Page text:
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Allen Tannenbaum, PhD
Distinguished Professor, Computer Science and Applied Mathematics/Statistics
State University of New York
Stony Brook, New York
Goal: To develop new tools to interpret and understand large sets of tumor data in order to predict response to therapy and guide precision cancer care.
Impact: Drs. Tannenbaum and Deasy are utilizing advanced mathematical methods to interpret tumor of data in new ways that can help determine breast cancer subtype (and even identify new subtypes) as well as estimate the intensity of drug response. Their work may shed new light on biological characteristics of breast cancer that could inform treatments.
What’s next: The team will apply their respective expertise in mathematics and biophysics to integrate different data types from high quality publicly available datasets to further explore the capacity of their methods to better define breast cancer subtypes and predict drug response.
Mathematics is emerging as a new tool to understand cancer behavior. For example, cancer growth can be modeled using relatively simple mathematical equations. To understand the inner principles driving cancer and treatment response, however, new mathematical models and tools need to be developed. This effort takes a multi-disciplinary effort of mathematicians, biologists, oncologists, and other scientists to develop new tools to interpret, model, and understand the massive amount of scientific data that have been generated in cancer research over the last decade.
Full Research Summary
Research area: Developing mathematical models and tools that would reveal the inner principles driving breast cancer and response to treatment.
Impact: Mathematical approaches can be used to study cancer growth and how to control it and may even help identify the most effective drugs for breast cancer patients. Drs. Tannenbaum and Deasy have assembled a team of mathematicians, biologists, oncologists, and other scientists to develop mathematical models and tools that can be used to understand disease evolution, breast cancer treatment response, and variable patient risk of toxicity. Their work will contribute to the advancement precision medicine in cancer.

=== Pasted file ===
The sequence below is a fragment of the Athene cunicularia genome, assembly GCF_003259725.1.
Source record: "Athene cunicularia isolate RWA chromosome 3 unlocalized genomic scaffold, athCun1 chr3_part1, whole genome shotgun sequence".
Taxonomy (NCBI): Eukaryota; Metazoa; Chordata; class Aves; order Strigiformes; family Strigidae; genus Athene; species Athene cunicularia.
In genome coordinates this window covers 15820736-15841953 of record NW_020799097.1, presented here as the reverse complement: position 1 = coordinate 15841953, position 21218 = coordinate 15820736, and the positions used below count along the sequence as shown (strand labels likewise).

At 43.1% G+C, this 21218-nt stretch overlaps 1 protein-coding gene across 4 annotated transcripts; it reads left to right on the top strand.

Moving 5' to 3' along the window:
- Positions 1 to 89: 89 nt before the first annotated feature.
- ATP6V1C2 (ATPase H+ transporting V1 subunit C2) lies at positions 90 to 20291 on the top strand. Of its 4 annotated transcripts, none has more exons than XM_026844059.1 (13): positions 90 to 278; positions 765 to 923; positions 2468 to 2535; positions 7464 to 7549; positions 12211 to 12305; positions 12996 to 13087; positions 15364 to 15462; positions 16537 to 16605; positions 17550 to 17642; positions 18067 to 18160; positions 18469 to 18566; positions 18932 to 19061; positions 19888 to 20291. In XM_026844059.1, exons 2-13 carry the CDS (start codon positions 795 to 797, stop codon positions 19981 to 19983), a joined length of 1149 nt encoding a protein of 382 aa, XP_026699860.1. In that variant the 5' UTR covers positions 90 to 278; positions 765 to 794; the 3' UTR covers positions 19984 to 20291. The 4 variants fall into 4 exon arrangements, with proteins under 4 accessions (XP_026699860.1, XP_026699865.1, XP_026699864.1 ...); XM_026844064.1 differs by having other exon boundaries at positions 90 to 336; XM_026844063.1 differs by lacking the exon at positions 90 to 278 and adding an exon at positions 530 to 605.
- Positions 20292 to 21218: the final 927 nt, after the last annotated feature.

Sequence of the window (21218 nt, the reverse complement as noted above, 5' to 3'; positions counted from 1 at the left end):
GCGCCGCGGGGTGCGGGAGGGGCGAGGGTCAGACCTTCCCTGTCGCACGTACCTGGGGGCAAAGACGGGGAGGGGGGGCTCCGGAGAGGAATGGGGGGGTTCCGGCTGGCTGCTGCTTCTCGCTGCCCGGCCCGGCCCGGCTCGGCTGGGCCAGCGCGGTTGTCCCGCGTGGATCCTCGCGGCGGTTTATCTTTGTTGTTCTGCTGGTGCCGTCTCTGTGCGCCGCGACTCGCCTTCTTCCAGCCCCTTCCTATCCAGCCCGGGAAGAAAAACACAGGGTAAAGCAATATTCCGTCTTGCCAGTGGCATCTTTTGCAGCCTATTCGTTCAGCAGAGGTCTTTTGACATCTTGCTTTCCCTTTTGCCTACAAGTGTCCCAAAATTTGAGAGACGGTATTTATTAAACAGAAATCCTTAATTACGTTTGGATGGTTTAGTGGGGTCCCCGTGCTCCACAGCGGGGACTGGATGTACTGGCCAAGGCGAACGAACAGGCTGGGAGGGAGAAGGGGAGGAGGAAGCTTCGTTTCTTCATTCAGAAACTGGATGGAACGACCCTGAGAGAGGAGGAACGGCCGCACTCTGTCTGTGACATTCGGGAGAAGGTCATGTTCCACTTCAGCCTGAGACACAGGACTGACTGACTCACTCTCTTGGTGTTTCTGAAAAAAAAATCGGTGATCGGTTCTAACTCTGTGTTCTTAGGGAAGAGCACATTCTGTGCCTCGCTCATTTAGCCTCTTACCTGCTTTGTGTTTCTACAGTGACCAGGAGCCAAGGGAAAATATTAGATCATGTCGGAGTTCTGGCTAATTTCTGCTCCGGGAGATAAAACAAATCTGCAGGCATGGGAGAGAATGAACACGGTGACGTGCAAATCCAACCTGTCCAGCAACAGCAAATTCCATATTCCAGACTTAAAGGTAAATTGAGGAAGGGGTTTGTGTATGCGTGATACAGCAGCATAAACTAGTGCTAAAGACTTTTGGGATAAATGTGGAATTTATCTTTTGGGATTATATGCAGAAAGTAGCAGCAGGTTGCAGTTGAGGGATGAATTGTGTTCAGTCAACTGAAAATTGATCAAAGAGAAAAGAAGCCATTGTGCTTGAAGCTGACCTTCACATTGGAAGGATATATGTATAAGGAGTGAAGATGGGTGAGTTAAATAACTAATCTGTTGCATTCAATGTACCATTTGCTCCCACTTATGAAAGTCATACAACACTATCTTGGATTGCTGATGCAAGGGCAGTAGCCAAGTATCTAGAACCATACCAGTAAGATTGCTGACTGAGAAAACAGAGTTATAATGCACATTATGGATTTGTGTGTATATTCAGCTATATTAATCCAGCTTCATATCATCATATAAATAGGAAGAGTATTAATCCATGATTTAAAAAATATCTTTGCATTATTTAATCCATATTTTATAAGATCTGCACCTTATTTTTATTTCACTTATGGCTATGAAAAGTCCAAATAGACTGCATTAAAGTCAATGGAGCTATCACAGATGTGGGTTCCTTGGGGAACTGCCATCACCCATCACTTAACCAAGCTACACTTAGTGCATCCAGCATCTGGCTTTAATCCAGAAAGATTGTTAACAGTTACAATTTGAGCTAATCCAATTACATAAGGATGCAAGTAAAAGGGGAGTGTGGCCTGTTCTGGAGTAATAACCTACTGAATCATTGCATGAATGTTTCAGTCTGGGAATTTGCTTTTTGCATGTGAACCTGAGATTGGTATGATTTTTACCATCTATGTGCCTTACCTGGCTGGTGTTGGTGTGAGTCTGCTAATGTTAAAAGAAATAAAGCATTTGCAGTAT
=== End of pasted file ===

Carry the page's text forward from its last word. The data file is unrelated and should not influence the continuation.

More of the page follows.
Current investigation: The team is developing and applying new mathematical tools that will help them understand the similarity of data from one tumor to another. This will allow them to predict treatment response or aid in prognosis.
What they’ve learned so far: Using their mathematical models, the team has been able to determine breast cancer subtype, including reporting a new subtype, that would otherwise not have been discovered. These methods can also be applied to estimate the intensity of drug response in laboratory test datasets.
What’s next: In the next year, Drs. Tannenbaum and Deasy will focus their efforts on being able to better define breast cancer subtypes and predict drug response. These methods will be able to integrate different data types, such as copies of genes together with gene activity, to gain a more complete picture of tumor response to cancer therapies.
Allen Tannenbaum is an applied mathematician and presently Distinguished Professor of Computer Science and Applied Mathematics & Statistics at the State University of New York at Stony Brook. He is also Visiting Investigator of Medical Physics at Memorial Sloan Kettering Cancer Center in New York City. Dr. Tannenbaum has done research in numerous areas including robust control, computer vision, and medical imaging, having more than 500 publications. He pioneered the field of robust control with the solution of the gain margin and phase margin problems. He was one of the first to introduce partial differential equations in computer vision and biomedical imaging co-inventing an affine-invariant heat equation for image enhancement. Tannenbaum and collaborators further formulated a new approach to optimal mass transport theory. In recent work, he has developed techniques using graph curvature ideas for studying cancer networks. His work has won several awards including IEEE Fellow, O. Hugo Schuck Award of the American Automatic Control Council, and the George Taylor Award for Distinguished Research.